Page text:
Potent Antiviral Therapy for Critically Ill HIV Infected Patients Admitted to Intensive Care

Randomized Study to Evaluate Immediate Potent Antiretroviral Therapy for HIV-Infected Subjects With CD4 Cell Counts Less Than 350 Cells/mm3 Admitted to Intensive Care Areas With an AIDS-Defining Illness, Pneumonia, or Sepsis

Sponsors

Lead Sponsor: National Institute of Allergy and Infectious Diseases (NIAID)

Source National Institute of Allergy and Infectious Diseases (NIAID)
Brief Summary

Many HIV infected patients admitted to the intensive care area (ICA) have never taken anti-HIV drugs. The purpose of this study is to learn whether starting anti-HIV drugs while patients are in an ICA will help them to survive and get better faster. This study will also evaluate patients who, though not in an ICA, have been admitted to the hospital for serious illnesses or infections.

Detailed Description

There has been considerable debate over the management of HIV infected individuals admitted to the ICA. Mortality in HIV infected patients in the ICA correlates with the level of immune suppression. The majority of HIV infected individuals entering the ICA are antiretroviral naive. Despite the high mortality rates and the opportunity to intervene with antiretroviral therapy, physicians do not routinely administer highly active antiretroviral therapy (HAART) in the ICA. Early initiation of HAART, which improves immune function, could potentially reduce mortality. Numerous studies have shown that there is a dramatic drop in the HIV-1 RNA levels accompanied by an increase in the CD4 cell count within the first 2 to 4 weeks of therapy. Sufficient data now exist that antiretrovirals could be administered in the ICA with careful monitoring and attention to drug interactions. This study will evaluate the effect of HAART in patients admitted to the hospital with an AIDS-defining illness, pneumonia, or sepsis.

Upon entry into the study, patients are stratified according to a severity of illness score (SAPS I) and CD4 cell count. Patients then are assigned to 1 of 2 study arms: Arm A: HAART (lamivudine [3TC] and zidovudine [ZDV], or 3TC/ZDV, and nelfinavir [NFV] and efavirenz [EFV]); or an alternative HAART for 4 weeks. Arm B: No antiretroviral regimen. Evaluations of the following are performed: drug toxicity, immune status, viral load, arterial blood gas, ventilator parameters, and evolution of the presenting illness. Pharmacokinetic trough concentration analyses are performed on all patients in Arm A during 3 time points of their illness. Patients are followed for 24 weeks after entry. Patients in Arm A may elect to participate in two substudies. The first substudy will measure efavirenz and nelfinavir drug levels in the blood to determine how critical illness affects pharmacokinetics. The second substudy will evaluate the benefit of HAART in HIV infected patients being treated for pneumocystis carinii pneumonia.

Overall Status Completed
Primary Completion Date July 2004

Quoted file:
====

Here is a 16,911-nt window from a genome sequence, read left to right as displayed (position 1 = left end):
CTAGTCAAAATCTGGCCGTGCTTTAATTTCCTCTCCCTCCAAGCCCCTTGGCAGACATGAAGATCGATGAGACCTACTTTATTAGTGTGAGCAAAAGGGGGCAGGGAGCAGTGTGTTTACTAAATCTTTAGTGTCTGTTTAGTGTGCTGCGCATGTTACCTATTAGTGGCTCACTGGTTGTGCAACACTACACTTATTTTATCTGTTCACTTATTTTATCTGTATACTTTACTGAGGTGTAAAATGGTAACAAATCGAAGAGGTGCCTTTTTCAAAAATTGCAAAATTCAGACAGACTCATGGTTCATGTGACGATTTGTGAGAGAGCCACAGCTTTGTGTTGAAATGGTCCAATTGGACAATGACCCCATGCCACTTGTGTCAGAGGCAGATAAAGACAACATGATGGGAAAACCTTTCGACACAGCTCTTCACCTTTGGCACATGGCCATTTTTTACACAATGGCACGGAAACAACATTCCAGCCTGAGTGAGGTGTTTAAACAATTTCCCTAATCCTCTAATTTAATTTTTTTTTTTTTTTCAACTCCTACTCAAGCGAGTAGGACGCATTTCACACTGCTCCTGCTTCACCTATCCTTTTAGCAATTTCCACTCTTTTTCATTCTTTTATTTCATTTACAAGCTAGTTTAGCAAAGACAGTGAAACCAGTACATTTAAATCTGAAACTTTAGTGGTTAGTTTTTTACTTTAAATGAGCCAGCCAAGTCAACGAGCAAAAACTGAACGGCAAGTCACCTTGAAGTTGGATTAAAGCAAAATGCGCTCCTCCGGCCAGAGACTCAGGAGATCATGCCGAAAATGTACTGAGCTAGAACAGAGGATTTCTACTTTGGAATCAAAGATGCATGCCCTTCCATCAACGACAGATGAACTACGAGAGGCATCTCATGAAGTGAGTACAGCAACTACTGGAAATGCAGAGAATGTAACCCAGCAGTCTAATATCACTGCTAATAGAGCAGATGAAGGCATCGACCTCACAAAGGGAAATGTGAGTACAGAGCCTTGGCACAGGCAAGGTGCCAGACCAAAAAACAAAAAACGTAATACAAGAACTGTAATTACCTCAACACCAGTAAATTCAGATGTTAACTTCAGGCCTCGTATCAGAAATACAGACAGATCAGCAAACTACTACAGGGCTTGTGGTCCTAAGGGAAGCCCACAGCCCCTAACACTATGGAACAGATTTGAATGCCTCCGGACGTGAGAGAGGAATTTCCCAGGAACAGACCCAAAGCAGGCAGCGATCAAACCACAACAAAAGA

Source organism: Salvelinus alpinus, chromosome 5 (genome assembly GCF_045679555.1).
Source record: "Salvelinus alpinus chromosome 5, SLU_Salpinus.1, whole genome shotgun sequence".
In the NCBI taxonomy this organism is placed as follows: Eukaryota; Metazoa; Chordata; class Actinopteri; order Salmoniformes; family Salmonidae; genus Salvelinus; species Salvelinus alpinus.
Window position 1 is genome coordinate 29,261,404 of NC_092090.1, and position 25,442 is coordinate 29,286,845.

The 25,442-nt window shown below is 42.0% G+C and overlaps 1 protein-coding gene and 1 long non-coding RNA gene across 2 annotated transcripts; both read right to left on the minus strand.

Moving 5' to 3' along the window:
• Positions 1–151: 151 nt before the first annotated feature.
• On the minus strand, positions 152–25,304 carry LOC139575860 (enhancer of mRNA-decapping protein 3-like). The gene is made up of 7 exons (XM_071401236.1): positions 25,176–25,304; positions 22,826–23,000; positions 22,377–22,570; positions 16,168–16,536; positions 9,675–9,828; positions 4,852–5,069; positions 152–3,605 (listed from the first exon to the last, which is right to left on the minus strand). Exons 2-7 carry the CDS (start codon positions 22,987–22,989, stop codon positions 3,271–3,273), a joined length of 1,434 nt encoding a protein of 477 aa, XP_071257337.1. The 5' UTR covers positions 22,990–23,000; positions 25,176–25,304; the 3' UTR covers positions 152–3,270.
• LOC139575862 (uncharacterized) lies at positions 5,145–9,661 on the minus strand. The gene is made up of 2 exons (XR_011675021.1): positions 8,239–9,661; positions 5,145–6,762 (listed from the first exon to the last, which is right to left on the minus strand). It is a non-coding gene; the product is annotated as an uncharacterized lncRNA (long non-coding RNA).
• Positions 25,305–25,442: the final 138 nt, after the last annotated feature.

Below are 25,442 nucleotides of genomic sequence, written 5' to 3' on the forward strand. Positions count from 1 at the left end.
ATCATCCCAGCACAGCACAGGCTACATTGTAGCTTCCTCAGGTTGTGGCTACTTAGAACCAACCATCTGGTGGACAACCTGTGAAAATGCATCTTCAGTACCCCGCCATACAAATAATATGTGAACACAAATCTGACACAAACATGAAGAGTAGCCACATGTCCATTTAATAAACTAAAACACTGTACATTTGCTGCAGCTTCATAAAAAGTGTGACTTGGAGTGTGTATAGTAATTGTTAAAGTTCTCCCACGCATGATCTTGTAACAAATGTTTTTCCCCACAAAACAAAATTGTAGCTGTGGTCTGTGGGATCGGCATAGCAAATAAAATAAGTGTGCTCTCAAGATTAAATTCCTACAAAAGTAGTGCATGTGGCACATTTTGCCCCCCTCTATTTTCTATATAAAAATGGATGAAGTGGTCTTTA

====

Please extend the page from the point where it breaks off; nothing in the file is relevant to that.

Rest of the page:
Phase Phase 3
Study Type Interventional
Enrollment 250
Condition
Intervention

Intervention Type: Drug

Intervention Name: Lamivudine/Zidovudine

Intervention Type: Drug

Intervention Name: Nelfinavir mesylate

Intervention Type: Drug

Intervention Name: Efavirenz

Intervention Type: Drug

Intervention Name: Lamivudine

Intervention Type: Drug

Intervention Name: Zidovudine

Eligibility

Criteria:

Inclusion Criteria

- HIV-1 infection

- CD4 cell count less than 350 cells/mm3 within 120 hours prior to study entry

- Admission to an ICA (or to any part of the hospital with an arterial blood gas PaO2/FiO2 ratio of < 200 or SAPS I score > 13) within 120 hours prior to study entry

- Admitted to the hospital for sepsis, pneumonia, or other AIDS-defining disease

- Acceptable methods of contraception

Exclusion Criteria

- Known resistance or intolerance to antiretroviral drugs that precludes use of an effective HAART regimen of FDA approved drugs, excluding abacavir or full-dose ritonavir

- More than 7 days of HAART (a regimen of at least 3 drugs that includes a protease inhibitor, a nonnucleoside reverse transcriptase inhibitor, or three nucleoside analogues) within 4 weeks prior to study entry

- Investigational drug within 14 days prior to study entry

- Pregnant or breast-feeding

- Allergy or sensitivity to any of the study drugs that cannot be substituted with another drug

- CNS mass lesion or bacterial meningitis

- Certain medications

- Uncertain availability for 6 month course of study

- Require regular stomach suctioning

Gender: All

Minimum Age: 18 Years

Maximum Age: N/A

Healthy Volunteers: No

Overall Official
Location
Facility:
Univ of Southern California | Los Angeles, California, 90033-1079, United States
Univ of California, San Diego | San Diego, California, 92103, United States
Univ of California San Francisco | San Francisco, California, 94110, United States
Univ of Miami School of Medicine | Miami, Florida, 331361013, United States
Johns Hopkins Hosp | Baltimore, Maryland, 21287, United States
Washington Univ School of Medicine | St Louis, Missouri, 63108, United States
Beth Israel Med Ctr | New York, New York, 10003, United States
Duke Univ Med Ctr | Durham, North Carolina, 27710, United States
Univ of Washington | Seattle, Washington, 98104, United States
Location Countries

United States

Verification Date

July 2004

Keywords
Has Expanded Access No
Condition Browse
Study Design Info

Allocation: Randomized

Intervention Model: Factorial Assignment

Primary Purpose: Treatment

Masking: None (Open Label)

Source: ClinicalTrials.gov